DEADLINE PARIS: The French pay-TV giant today unveiled a slate financing deal worth €150 million ($203.9 million) over the next three years. The money will cover 30% of the budgets of all Studiocanal’s international productions. This means that Studiocanal will now be spending €200 million a year on movie production. London-based finance house Anton Capital Entertainment (ACE) has raised the money through a mixture of U.S banks and undisclosed European financial institutions. Union Bank and Bank of America are among the U.S. lenders involved in the deal. Today’s announcement is intended to establish Studiocanal’s spot as the first port of call outside the U.S. for intelligent upmarket movies like Tinker Tailor Soldier Spy which is fully financed. Olivier Courson, chairman/CEO of Studiocanal, says it is the first time a European mini-major has used the kind of slate funding which got Wall Street into such trouble five years ago. Some U.S. investors lost their shirts throwing millions of dollars at Hollywood.

Asked how he would reassure investors burnt by previous Hollywood slate fund deals, Courson said the difference this time around is that Studiocanal is producing a much more diversified slate and not just a handful of blockbusters. Courson says most Hollywood studios have operating profits of less than 10%, partly because of the ballooning cost of production, “crazy” marketing spends, and limited slates aimed at teenagers. Studiocanal, on the other hand, is on track to make a 14% profit this year on sales from a diversified slate of E400 million. “The deal means we will be able to increase our investment capacity, and we don’t have to find partners for each new film. To date we have not had to borrow money to fund our films,” says Courson.

Courson says Studiocanal is interested in financing the next Black Swan or The Social Network: “the kind of films which the studios have largely abandoned”. Paris-based Studiocanal is already riding high on the UK success of Tinker, Tailor, Soldier, Spy. Courson also wants to make more animated family films, and upmarket genre films such as the just-announced The Last Exorcism 2.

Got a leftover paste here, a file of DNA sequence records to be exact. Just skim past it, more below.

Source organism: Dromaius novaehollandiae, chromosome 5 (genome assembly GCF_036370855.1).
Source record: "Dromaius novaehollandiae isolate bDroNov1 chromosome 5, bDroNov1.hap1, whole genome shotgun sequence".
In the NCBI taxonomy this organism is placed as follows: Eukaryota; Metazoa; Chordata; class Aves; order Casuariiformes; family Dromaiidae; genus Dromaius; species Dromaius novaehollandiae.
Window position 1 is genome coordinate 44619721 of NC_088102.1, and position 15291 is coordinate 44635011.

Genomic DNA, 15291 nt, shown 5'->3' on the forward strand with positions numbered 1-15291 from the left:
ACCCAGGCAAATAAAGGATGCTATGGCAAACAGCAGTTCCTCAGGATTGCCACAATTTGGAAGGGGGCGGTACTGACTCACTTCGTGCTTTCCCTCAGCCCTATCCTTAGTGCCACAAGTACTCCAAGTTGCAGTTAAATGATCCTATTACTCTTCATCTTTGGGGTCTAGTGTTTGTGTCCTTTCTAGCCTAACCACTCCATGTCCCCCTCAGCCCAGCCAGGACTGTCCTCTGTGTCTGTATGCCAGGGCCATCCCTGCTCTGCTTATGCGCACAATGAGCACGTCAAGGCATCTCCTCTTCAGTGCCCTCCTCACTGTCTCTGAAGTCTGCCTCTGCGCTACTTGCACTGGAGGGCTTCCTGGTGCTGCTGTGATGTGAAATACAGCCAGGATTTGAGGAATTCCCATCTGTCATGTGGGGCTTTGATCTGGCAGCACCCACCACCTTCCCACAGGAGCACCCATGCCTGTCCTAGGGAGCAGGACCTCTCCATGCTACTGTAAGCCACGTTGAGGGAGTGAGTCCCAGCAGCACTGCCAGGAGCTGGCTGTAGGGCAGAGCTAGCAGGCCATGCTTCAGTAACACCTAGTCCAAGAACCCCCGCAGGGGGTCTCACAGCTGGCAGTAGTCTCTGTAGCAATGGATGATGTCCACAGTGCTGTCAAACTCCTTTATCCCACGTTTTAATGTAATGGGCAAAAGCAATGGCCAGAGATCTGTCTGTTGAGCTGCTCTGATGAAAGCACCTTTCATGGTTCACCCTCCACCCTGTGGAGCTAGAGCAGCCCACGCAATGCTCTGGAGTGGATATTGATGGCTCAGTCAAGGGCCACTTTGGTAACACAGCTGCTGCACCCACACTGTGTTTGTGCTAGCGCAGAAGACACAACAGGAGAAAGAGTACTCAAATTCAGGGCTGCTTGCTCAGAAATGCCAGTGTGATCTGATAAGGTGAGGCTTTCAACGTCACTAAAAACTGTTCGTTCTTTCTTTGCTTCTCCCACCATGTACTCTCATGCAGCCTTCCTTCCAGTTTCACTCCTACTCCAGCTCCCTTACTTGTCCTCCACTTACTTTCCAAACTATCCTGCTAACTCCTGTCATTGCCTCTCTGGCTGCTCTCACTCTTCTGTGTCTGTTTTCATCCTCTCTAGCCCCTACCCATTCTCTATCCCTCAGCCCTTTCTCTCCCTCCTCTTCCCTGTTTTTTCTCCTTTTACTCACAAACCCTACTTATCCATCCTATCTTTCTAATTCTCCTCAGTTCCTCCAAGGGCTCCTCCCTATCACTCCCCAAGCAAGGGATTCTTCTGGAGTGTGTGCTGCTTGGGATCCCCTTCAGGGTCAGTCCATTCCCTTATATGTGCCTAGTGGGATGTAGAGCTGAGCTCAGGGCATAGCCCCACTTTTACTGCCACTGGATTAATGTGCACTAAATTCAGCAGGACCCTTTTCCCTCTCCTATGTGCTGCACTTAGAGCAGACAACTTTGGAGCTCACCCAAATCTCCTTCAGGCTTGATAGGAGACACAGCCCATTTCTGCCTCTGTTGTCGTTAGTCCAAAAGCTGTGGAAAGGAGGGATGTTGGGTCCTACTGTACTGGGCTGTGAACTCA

Sebastian Raybaud, managing director of ACE, says that revenue coming in will be split from first dollar, rather than having his investors’ pushed to the back of the queue when it comes to getting their money back – as was the case with some early Hollywood slate deals. “The alignment of interests is much better than in some of the deals you have seen,” says Raybaud.

However, the question remains whether injecting €150 million into a hundred different movies will work any better than putting the same amount of cash into a handful of Hollywood’s sure-thing blockbusters. It previously financed Unknown, starring Liam Neeson, and the Simon Pegg/Nick Frost comedy Paul. Future production includes the next Coen Brothers’ filmInside Llewyn Davis, produced by Scott Rudin and shooting in New York this fall, plus The Last Photograph, starring Sean Penn and Christian Bale, which is the next film from Zack Snyder (Man Of Steel) and producer Joel Silver. The company releases its own movies in three key European territories – France, Germany and the UK – which between them represent 80% of the European market.

Studiocanal also owns a vast back catalogue that, Courson explains, is ripe for plundering. Paramount remade Studiocanal’s original of The Tourist (Anthony Zimmer), while Studiocanal itself remade Brighton Rock, and is developing another Graham Greene remake, The Fallen Idol, with U.S. producer Walter Parkes. Peter Jackson is developing a remake of classic British Second World War movie The Dambusters.

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